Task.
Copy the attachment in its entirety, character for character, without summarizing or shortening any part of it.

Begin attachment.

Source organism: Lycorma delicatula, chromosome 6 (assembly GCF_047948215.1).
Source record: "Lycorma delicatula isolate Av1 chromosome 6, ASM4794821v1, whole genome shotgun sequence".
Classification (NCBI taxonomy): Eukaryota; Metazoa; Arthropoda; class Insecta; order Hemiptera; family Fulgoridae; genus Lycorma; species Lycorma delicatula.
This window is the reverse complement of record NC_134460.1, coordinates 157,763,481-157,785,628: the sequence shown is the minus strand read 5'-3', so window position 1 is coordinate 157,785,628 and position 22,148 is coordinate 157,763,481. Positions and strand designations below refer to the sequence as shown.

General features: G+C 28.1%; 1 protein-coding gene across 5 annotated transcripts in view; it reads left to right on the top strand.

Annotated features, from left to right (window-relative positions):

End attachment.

Source organism: Lycorma delicatula, chromosome 6 (assembly GCF_047948215.1).
Source record: "Lycorma delicatula isolate Av1 chromosome 6, ASM4794821v1, whole genome shotgun sequence".
Classification (NCBI taxonomy): Eukaryota; Metazoa; Arthropoda; class Insecta; order Hemiptera; family Fulgoridae; genus Lycorma; species Lycorma delicatula.
This window is the reverse complement of record NC_134460.1, coordinates 157,763,481-157,785,628: the sequence shown is the minus strand read 5'-3', so window position 1 is coordinate 157,785,628 and position 22,148 is coordinate 157,763,481. Positions and strand designations below refer to the sequence as shown.

General features: G+C 28.1%; 1 protein-coding gene across 5 annotated transcripts in view; it reads left to right on the top strand.

Annotated features, from left to right (window-relative positions):